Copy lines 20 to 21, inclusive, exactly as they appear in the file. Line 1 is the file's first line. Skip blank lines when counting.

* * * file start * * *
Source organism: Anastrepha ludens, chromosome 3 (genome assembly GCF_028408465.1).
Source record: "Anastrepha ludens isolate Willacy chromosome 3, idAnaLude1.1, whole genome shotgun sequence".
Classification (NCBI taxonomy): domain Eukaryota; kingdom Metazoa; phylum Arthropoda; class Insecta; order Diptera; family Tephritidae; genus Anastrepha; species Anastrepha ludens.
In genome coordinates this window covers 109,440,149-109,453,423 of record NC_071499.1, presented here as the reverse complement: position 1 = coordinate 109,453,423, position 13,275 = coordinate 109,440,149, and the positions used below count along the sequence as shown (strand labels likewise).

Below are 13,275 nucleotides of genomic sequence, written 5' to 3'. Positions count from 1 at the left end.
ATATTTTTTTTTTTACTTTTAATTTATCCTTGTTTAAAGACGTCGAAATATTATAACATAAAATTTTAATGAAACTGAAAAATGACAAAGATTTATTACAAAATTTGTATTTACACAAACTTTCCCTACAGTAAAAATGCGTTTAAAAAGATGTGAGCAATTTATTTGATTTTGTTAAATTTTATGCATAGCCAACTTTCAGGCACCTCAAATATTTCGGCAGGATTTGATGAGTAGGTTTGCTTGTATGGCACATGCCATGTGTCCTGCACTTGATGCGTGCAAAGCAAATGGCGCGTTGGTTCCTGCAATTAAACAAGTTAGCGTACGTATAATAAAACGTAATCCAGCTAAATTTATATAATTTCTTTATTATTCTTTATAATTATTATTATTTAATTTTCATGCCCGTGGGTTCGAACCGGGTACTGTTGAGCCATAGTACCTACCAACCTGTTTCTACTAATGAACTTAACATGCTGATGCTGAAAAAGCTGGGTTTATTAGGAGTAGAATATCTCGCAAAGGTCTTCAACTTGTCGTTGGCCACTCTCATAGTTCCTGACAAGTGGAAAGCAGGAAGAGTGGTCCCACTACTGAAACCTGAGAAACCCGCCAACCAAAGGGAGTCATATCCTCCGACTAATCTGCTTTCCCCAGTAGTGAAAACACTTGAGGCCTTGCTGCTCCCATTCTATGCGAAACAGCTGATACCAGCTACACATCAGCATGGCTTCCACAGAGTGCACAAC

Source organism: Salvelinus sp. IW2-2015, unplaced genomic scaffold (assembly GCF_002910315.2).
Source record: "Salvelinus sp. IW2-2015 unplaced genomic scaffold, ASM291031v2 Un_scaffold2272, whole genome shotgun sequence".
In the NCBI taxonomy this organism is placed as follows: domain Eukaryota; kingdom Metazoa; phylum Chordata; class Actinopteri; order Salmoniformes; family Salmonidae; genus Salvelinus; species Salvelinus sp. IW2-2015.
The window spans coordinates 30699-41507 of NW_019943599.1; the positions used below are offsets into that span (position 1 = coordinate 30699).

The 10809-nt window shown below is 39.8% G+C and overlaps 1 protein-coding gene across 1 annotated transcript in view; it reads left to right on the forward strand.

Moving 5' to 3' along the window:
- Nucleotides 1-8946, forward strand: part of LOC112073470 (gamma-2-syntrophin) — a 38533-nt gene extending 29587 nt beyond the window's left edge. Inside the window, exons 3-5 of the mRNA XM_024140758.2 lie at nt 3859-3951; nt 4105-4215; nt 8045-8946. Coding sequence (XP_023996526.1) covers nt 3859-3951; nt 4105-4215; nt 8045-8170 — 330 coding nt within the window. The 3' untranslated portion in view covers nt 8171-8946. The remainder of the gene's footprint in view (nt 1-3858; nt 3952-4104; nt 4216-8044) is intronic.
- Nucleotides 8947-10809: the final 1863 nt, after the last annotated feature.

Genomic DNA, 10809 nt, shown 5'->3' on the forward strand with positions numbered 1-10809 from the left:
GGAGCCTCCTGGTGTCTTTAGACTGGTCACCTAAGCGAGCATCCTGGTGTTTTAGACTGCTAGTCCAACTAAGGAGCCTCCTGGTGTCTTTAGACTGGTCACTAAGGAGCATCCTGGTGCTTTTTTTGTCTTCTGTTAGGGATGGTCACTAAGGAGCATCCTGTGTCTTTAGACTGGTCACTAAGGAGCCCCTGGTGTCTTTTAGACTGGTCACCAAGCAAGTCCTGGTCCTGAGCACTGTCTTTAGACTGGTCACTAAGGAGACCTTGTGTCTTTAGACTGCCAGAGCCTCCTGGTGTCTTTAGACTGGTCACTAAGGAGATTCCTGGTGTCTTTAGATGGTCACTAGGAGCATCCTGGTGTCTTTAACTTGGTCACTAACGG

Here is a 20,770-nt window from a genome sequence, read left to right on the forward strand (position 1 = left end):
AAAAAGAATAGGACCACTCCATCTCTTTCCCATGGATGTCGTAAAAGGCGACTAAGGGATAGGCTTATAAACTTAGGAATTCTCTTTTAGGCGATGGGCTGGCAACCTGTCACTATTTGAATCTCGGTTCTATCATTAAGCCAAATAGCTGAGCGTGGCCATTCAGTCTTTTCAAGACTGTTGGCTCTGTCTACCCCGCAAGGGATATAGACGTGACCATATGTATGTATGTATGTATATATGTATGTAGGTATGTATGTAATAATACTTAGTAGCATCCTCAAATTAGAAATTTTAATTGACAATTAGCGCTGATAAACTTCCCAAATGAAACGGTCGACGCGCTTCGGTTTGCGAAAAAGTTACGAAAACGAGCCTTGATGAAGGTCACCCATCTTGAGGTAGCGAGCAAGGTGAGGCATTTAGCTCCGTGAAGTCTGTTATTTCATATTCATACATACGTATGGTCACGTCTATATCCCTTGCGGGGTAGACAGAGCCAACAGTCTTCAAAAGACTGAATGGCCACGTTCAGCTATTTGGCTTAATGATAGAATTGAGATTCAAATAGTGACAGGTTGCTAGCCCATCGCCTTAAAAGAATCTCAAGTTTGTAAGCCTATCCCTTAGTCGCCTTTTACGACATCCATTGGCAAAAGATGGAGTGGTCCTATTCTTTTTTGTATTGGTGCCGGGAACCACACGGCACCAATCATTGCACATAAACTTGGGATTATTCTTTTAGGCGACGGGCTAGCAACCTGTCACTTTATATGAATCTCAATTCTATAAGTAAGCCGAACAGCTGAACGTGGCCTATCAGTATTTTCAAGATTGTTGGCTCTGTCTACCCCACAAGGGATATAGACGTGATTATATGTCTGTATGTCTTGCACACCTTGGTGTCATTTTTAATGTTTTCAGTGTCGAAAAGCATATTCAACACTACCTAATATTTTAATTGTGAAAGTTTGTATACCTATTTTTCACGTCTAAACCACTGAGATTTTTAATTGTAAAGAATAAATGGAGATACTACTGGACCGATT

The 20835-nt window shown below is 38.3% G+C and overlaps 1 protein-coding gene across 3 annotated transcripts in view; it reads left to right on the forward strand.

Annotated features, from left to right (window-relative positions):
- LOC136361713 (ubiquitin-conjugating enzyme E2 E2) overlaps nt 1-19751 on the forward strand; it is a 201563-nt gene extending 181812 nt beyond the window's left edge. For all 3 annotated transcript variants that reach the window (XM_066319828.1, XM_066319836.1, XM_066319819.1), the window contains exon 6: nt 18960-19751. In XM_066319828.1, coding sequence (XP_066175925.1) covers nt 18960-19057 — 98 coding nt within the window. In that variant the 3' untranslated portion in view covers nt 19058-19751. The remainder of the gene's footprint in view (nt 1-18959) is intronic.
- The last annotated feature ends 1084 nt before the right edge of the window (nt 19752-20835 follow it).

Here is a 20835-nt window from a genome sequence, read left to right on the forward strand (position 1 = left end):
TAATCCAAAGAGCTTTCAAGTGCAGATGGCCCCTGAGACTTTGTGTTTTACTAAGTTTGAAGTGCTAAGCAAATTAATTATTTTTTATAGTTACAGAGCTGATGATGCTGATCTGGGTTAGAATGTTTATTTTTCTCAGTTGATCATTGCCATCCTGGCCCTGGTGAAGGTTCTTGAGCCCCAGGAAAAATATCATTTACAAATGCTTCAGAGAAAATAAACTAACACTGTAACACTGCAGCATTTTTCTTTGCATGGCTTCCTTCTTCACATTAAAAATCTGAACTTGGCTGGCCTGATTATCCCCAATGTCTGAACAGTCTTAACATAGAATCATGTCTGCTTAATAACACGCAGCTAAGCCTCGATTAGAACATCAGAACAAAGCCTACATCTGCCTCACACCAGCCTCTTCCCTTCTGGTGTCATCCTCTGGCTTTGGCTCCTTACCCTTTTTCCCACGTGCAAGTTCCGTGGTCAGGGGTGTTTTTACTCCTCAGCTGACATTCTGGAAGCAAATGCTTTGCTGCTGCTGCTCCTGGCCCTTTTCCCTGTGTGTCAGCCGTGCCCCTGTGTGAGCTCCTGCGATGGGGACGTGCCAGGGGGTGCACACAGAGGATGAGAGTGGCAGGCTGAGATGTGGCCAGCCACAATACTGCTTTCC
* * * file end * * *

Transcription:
Annotated features, from left to right (window-relative positions):
- LOC136361713 (ubiquitin-conjugating enzyme E2 E2) overlaps nt 1-19751 on the forward strand; it is a 201563-nt gene extending 181812 nt beyond the window's left edge. For all 3 annotated transcript variants that reach the window (XM_066319828.1, XM_066319836.1, XM_066319819.1), the window contains exon 6: nt 18960-19751. In XM_066319828.1, coding sequence (XP_066175925.1) covers nt 18960-19057 — 98 coding nt within the window. In that variant the 3' untranslated portion in view covers nt 19058-19751. The remainder of the gene's footprint in view (nt 1-18959) is intronic.